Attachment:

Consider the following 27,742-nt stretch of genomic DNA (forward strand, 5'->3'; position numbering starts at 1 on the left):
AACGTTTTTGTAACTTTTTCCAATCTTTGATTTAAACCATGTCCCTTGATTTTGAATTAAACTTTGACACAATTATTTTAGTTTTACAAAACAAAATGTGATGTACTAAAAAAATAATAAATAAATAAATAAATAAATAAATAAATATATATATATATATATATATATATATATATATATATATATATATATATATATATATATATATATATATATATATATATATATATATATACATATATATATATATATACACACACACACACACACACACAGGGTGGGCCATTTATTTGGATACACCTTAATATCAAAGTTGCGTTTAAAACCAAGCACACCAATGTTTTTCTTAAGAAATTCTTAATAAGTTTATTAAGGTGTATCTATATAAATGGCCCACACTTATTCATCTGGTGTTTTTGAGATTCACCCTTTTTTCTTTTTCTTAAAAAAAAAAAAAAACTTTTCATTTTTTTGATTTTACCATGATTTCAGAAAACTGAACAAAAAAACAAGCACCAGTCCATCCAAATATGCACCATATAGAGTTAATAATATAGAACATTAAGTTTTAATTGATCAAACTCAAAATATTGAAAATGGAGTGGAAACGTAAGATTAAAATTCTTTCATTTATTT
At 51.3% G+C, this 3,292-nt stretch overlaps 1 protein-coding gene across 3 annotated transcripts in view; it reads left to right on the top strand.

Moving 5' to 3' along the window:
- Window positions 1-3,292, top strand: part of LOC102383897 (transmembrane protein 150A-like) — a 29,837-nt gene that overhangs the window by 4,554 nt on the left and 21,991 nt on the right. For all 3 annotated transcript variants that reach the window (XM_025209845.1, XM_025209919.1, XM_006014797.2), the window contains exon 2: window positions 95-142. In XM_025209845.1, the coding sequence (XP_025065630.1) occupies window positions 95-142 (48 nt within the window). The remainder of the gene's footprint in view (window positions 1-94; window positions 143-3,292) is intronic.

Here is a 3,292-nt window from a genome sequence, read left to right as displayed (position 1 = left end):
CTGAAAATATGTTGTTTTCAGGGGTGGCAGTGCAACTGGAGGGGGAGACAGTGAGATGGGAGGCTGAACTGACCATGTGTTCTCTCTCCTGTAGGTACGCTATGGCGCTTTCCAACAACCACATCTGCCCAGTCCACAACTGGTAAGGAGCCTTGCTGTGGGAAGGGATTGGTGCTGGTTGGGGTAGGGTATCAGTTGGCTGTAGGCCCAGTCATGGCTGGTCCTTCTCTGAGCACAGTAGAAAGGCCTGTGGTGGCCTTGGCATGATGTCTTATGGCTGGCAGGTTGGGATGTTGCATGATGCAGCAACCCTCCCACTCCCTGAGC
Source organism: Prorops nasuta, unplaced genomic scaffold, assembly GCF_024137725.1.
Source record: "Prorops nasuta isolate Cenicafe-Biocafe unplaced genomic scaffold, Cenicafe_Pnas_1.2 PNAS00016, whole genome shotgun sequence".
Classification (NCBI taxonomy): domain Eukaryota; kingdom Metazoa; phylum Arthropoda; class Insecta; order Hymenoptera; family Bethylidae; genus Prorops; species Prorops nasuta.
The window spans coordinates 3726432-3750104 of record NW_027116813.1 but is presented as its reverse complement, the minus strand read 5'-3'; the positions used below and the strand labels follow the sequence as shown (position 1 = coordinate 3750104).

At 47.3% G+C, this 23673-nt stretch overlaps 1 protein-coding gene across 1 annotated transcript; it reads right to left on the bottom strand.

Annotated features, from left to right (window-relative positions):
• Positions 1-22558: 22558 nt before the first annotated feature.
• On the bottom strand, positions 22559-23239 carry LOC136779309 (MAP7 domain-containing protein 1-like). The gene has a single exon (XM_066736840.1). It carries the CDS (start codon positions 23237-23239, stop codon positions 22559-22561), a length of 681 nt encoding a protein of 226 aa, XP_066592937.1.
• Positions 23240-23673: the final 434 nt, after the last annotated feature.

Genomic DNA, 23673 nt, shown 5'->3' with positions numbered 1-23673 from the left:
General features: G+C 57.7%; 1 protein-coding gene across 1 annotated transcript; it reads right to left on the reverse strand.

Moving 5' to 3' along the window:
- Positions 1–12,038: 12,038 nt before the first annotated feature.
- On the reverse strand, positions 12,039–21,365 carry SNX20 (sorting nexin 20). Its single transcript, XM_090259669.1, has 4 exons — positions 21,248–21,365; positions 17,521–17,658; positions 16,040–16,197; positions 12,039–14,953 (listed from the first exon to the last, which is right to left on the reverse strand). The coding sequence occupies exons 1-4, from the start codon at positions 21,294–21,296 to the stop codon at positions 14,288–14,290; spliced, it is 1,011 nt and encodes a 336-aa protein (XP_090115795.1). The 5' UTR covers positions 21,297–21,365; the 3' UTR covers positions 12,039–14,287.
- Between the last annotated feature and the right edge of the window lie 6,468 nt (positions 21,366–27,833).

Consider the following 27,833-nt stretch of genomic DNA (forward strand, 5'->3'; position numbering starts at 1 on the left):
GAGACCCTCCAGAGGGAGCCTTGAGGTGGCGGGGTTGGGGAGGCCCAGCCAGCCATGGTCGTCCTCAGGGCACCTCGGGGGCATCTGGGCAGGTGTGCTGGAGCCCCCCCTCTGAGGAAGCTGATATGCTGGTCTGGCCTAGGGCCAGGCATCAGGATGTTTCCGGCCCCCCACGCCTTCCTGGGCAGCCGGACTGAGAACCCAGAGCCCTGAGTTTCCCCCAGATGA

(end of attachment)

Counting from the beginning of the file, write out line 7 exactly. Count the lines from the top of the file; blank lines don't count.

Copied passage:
CTGAAAATATGTTGTTTTCAGGGGTGGCAGTGCAACTGGAGGGGGAGACAGTGAGATGGGAGGCTGAACTGACCATGTGTTCTCTCTCCTGTAGGTACGCTATGGCGCTTTCCAACAACCACATCTGCCCAGTCCACAACTGGTAAGGAGCCTTGCTGTGGGAAGGGATTGGTGCTGGTTGGGGTAGGGTATCAGTTGGCTGTAGGCCCAGTCATGGCTGGTCCTTCTCTGAGCACAGTAGAAAGGCCTGTGGTGGCCTTGGCATGATGTCTTATGGCTGGCAGGTTGGGATGTTGCATGATGCAGCAACCCTCCCACTCCCTGAGC